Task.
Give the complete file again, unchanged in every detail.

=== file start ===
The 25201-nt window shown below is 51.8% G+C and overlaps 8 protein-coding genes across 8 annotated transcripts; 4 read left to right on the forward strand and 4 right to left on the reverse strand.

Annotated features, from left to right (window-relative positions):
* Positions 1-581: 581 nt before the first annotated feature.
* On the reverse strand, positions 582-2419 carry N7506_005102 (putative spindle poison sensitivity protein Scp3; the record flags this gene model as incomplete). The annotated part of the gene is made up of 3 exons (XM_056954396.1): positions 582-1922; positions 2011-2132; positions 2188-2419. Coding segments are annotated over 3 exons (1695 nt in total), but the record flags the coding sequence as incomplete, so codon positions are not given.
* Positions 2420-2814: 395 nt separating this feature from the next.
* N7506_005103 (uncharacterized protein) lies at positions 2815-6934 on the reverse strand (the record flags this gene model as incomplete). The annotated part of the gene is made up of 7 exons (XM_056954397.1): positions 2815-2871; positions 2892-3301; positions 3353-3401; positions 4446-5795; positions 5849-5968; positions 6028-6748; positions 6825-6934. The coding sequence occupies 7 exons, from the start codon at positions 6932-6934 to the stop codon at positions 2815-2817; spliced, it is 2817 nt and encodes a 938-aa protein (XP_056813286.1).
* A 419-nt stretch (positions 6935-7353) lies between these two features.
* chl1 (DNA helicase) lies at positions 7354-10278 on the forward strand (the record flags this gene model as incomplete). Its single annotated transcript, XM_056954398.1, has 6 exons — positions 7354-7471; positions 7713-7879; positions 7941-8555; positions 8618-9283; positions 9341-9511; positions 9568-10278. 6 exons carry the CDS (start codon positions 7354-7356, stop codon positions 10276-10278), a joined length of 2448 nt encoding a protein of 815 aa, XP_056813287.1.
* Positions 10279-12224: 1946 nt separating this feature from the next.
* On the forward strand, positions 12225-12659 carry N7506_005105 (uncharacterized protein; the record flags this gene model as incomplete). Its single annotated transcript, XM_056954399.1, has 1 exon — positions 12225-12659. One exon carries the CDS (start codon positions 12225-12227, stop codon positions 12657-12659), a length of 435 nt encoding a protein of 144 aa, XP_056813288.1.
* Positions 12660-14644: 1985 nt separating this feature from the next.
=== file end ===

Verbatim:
The 25201-nt window shown below is 51.8% G+C and overlaps 8 protein-coding genes across 8 annotated transcripts; 4 read left to right on the forward strand and 4 right to left on the reverse strand.

Annotated features, from left to right (window-relative positions):
* Positions 1-581: 581 nt before the first annotated feature.
* On the reverse strand, positions 582-2419 carry N7506_005102 (putative spindle poison sensitivity protein Scp3; the record flags this gene model as incomplete). The annotated part of the gene is made up of 3 exons (XM_056954396.1): positions 582-1922; positions 2011-2132; positions 2188-2419. Coding segments are annotated over 3 exons (1695 nt in total), but the record flags the coding sequence as incomplete, so codon positions are not given.
* Positions 2420-2814: 395 nt separating this feature from the next.
* N7506_005103 (uncharacterized protein) lies at positions 2815-6934 on the reverse strand (the record flags this gene model as incomplete). The annotated part of the gene is made up of 7 exons (XM_056954397.1): positions 2815-2871; positions 2892-3301; positions 3353-3401; positions 4446-5795; positions 5849-5968; positions 6028-6748; positions 6825-6934. The coding sequence occupies 7 exons, from the start codon at positions 6932-6934 to the stop codon at positions 2815-2817; spliced, it is 2817 nt and encodes a 938-aa protein (XP_056813286.1).
* A 419-nt stretch (positions 6935-7353) lies between these two features.
* chl1 (DNA helicase) lies at positions 7354-10278 on the forward strand (the record flags this gene model as incomplete). Its single annotated transcript, XM_056954398.1, has 6 exons — positions 7354-7471; positions 7713-7879; positions 7941-8555; positions 8618-9283; positions 9341-9511; positions 9568-10278. 6 exons carry the CDS (start codon positions 7354-7356, stop codon positions 10276-10278), a joined length of 2448 nt encoding a protein of 815 aa, XP_056813287.1.
* Positions 10279-12224: 1946 nt separating this feature from the next.
* On the forward strand, positions 12225-12659 carry N7506_005105 (uncharacterized protein; the record flags this gene model as incomplete). Its single annotated transcript, XM_056954399.1, has 1 exon — positions 12225-12659. One exon carries the CDS (start codon positions 12225-12227, stop codon positions 12657-12659), a length of 435 nt encoding a protein of 144 aa, XP_056813288.1.
* Positions 12660-14644: 1985 nt separating this feature from the next.